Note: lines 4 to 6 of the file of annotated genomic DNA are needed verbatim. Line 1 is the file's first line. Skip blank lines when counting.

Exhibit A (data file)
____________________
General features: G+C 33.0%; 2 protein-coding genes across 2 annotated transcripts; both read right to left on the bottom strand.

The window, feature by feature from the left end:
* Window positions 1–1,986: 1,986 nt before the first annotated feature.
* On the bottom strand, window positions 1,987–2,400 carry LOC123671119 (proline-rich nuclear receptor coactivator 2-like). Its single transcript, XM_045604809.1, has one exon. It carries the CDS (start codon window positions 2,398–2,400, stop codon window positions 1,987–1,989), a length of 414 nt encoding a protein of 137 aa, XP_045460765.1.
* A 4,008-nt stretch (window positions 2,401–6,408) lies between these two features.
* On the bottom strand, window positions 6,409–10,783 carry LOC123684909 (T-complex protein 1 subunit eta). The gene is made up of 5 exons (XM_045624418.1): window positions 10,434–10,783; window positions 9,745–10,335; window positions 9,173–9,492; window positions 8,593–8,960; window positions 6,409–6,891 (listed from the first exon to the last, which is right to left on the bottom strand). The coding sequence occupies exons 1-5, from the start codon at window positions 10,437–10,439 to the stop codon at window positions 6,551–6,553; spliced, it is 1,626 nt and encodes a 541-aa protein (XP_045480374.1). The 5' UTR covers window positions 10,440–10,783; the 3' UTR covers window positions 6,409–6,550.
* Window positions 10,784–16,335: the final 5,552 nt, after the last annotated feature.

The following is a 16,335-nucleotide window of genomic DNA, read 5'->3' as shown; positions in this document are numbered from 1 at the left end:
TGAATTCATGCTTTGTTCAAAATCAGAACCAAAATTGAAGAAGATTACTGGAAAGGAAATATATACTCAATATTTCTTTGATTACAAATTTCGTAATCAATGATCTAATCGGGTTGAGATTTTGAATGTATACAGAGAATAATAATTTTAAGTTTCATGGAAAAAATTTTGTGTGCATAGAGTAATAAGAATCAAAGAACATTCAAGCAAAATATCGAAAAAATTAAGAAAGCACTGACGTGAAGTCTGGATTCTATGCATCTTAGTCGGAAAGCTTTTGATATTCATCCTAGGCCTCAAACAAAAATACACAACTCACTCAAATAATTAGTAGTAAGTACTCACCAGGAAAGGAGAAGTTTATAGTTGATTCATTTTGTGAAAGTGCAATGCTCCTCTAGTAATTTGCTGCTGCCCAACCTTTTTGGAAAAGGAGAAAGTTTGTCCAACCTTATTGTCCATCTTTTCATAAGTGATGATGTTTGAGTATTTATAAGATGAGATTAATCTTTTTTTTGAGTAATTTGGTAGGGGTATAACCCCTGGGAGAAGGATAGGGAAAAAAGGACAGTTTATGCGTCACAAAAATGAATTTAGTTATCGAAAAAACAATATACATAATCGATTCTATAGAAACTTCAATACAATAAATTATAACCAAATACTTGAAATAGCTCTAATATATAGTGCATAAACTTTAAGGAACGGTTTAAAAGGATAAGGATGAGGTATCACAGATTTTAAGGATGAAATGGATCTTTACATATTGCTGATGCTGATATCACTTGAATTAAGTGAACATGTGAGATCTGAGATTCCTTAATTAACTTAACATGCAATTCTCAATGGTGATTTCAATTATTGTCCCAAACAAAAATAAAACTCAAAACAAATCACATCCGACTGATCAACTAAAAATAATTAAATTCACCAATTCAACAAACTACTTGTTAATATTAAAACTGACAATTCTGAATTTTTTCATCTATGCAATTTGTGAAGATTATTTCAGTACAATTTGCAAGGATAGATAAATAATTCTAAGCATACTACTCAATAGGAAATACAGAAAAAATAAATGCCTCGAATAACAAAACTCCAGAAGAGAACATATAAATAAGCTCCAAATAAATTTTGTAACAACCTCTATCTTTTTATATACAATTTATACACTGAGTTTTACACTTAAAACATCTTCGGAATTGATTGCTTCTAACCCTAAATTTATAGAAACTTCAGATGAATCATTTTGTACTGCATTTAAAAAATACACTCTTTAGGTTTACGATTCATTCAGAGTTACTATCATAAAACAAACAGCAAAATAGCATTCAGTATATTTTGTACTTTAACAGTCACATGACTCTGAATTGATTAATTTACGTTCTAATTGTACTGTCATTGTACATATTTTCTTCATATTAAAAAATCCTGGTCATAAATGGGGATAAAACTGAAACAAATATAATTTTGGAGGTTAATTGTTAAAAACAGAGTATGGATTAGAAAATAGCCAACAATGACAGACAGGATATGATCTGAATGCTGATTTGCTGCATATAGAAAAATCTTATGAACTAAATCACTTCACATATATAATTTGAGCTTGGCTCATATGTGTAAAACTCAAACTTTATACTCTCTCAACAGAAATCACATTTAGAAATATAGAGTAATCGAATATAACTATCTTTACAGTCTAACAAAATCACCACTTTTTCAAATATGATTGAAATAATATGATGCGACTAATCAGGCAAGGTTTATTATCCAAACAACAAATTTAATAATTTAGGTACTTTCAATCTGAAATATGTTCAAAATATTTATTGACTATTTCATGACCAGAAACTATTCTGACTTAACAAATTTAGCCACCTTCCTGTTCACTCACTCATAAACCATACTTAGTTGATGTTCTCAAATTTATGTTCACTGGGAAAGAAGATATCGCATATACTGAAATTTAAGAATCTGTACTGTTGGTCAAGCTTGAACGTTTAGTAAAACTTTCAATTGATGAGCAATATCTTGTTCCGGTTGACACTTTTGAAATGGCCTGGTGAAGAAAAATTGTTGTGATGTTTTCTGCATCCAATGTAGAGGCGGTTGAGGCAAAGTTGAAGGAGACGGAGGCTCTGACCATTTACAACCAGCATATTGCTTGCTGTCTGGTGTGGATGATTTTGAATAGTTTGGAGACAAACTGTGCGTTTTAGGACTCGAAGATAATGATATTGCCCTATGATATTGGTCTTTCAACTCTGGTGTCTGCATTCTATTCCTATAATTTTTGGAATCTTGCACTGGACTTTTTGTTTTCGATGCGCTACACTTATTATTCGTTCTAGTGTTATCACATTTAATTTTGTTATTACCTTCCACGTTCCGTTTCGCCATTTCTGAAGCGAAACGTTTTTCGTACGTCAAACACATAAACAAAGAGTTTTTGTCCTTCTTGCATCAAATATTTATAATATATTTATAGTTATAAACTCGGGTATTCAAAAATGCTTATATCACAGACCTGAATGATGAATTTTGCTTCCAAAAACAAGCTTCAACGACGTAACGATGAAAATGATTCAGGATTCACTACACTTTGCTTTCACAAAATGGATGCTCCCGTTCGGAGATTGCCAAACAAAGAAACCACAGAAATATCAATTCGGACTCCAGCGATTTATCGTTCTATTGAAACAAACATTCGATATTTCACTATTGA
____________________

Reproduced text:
* On the bottom strand, window positions 1,987–2,400 carry LOC123671119 (proline-rich nuclear receptor coactivator 2-like). Its single transcript, XM_045604809.1, has one exon. It carries the CDS (start codon window positions 2,398–2,400, stop codon window positions 1,987–1,989), a length of 414 nt encoding a protein of 137 aa, XP_045460765.1.
* A 4,008-nt stretch (window positions 2,401–6,408) lies between these two features.
* On the bottom strand, window positions 6,409–10,783 carry LOC123684909 (T-complex protein 1 subunit eta). The gene is made up of 5 exons (XM_045624418.1): window positions 10,434–10,783; window positions 9,745–10,335; window positions 9,173–9,492; window positions 8,593–8,960; window positions 6,409–6,891 (listed from the first exon to the last, which is right to left on the bottom strand). The coding sequence occupies exons 1-5, from the start codon at window positions 10,437–10,439 to the stop codon at window positions 6,551–6,553; spliced, it is 1,626 nt and encodes a 541-aa protein (XP_045480374.1). The 5' UTR covers window positions 10,440–10,783; the 3' UTR covers window positions 6,409–6,550.